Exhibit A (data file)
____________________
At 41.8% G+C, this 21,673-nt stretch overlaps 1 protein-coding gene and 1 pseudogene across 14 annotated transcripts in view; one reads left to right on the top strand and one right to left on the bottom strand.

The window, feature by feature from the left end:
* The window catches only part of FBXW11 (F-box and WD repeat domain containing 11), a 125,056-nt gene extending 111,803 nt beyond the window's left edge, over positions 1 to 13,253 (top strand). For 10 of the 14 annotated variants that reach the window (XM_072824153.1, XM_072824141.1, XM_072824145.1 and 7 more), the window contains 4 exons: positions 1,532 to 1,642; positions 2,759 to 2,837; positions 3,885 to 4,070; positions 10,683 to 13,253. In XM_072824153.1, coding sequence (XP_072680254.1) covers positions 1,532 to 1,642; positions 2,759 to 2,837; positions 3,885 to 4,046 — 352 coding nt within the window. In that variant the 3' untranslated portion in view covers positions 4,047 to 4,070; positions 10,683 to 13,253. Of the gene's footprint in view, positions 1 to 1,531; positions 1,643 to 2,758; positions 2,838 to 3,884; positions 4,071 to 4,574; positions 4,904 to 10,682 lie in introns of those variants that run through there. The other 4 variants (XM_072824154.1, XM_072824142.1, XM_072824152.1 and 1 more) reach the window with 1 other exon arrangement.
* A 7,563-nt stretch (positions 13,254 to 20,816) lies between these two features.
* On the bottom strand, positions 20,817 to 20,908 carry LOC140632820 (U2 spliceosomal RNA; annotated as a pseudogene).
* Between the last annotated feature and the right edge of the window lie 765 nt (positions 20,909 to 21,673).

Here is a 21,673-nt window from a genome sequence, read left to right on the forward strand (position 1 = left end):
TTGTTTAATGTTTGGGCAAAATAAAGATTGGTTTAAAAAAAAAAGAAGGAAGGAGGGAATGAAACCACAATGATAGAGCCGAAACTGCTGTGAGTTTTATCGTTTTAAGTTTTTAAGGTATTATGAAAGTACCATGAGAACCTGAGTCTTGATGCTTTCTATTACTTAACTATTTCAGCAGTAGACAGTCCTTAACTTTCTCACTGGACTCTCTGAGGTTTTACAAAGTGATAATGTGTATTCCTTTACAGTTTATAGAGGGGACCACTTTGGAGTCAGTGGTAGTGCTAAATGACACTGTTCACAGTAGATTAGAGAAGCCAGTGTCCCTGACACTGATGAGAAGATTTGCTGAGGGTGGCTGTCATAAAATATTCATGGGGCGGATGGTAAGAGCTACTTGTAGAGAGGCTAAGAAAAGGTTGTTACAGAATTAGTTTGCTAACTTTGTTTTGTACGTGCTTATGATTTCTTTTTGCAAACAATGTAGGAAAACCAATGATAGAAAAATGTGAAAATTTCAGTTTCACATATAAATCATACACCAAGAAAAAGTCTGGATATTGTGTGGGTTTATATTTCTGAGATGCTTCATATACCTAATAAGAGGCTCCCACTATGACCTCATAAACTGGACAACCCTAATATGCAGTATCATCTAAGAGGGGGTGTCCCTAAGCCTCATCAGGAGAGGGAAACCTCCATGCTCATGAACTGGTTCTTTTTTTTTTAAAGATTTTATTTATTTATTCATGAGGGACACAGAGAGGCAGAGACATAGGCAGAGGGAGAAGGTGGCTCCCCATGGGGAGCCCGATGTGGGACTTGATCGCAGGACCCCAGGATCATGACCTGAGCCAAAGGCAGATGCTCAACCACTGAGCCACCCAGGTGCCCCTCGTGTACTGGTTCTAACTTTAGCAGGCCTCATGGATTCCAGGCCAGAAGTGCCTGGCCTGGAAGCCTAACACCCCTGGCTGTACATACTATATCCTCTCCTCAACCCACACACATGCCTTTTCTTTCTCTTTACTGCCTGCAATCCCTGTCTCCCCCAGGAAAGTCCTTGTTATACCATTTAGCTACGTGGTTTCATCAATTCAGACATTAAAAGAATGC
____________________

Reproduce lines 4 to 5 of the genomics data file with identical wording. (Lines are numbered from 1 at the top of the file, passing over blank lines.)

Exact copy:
* A 7,563-nt stretch (positions 13,254 to 20,816) lies between these two features.
* On the bottom strand, positions 20,817 to 20,908 carry LOC140632820 (U2 spliceosomal RNA; annotated as a pseudogene).